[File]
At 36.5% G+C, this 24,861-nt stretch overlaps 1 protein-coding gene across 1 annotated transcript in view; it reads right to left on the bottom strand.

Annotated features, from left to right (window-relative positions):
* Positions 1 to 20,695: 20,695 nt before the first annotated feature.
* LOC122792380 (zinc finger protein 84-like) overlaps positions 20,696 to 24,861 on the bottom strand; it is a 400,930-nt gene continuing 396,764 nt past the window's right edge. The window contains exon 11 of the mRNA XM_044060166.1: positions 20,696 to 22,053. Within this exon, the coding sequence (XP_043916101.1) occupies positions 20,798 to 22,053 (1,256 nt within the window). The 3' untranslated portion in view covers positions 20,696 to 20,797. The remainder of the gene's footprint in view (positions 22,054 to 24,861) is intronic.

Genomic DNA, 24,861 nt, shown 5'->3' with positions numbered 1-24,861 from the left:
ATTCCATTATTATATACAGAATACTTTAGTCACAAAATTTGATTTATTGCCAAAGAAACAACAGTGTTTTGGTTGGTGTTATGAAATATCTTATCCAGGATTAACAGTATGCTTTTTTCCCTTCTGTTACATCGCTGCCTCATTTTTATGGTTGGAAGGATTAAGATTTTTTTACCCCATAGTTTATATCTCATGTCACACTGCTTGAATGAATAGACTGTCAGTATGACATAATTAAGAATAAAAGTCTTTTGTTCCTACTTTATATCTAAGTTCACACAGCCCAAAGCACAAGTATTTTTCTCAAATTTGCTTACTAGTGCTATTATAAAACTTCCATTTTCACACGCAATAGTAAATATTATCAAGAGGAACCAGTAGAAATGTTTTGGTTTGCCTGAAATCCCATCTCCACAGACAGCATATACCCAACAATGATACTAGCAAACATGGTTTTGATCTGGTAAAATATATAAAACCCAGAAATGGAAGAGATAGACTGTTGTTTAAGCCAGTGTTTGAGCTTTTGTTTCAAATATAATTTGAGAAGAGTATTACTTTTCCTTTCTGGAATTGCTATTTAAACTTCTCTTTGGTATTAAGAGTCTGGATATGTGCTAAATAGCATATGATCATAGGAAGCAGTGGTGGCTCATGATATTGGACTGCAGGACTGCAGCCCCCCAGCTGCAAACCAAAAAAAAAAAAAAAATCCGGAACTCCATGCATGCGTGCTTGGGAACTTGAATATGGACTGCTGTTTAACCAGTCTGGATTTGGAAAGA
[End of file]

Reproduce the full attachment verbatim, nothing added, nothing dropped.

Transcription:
At 36.5% G+C, this 24,861-nt stretch overlaps 1 protein-coding gene across 1 annotated transcript in view; it reads right to left on the bottom strand.

Annotated features, from left to right (window-relative positions):
* Positions 1 to 20,695: 20,695 nt before the first annotated feature.
* LOC122792380 (zinc finger protein 84-like) overlaps positions 20,696 to 24,861 on the bottom strand; it is a 400,930-nt gene continuing 396,764 nt past the window's right edge. The window contains exon 11 of the mRNA XM_044060166.1: positions 20,696 to 22,053. Within this exon, the coding sequence (XP_043916101.1) occupies positions 20,798 to 22,053 (1,256 nt within the window). The 3' untranslated portion in view covers positions 20,696 to 20,797. The remainder of the gene's footprint in view (positions 22,054 to 24,861) is intronic.

Genomic DNA, 24,861 nt, shown 5'->3' with positions numbered 1-24,861 from the left:
ATTCCATTATTATATACAGAATACTTTAGTCACAAAATTTGATTTATTGCCAAAGAAACAACAGTGTTTTGGTTGGTGTTATGAAATATCTTATCCAGGATTAACAGTATGCTTTTTTCCCTTCTGTTACATCGCTGCCTCATTTTTATGGTTGGAAGGATTAAGATTTTTTTACCCCATAGTTTATATCTCATGTCACACTGCTTGAATGAATAGACTGTCAGTATGACATAATTAAGAATAAAAGTCTTTTGTTCCTACTTTATATCTAAGTTCACACAGCCCAAAGCACAAGTATTTTTCTCAAATTTGCTTACTAGTGCTATTATAAAACTTCCATTTTCACACGCAATAGTAAATATTATCAAGAGGAACCAGTAGAAATGTTTTGGTTTGCCTGAAATCCCATCTCCACAGACAGCATATACCCAACAATGATACTAGCAAACATGGTTTTGATCTGGTAAAATATATAAAACCCAGAAATGGAAGAGATAGACTGTTGTTTAAGCCAGTGTTTGAGCTTTTGTTTCAAATATAATTTGAGAAGAGTATTACTTTTCCTTTCTGGAATTGCTATTTAAACTTCTCTTTGGTATTAAGAGTCTGGATATGTGCTAAATAGCATATGATCATAGGAAGCAGTGGTGGCTCATGATATTGGACTGCAGGACTGCAGCCCCCCAGCTGCAAACCAAAAAAAAAAAAAAAATCCGGAACTCCATGCATGCGTGCTTGGGAACTTGAATATGGACTGCTGTTTAACCAGTCTGGATTTGGAAAGA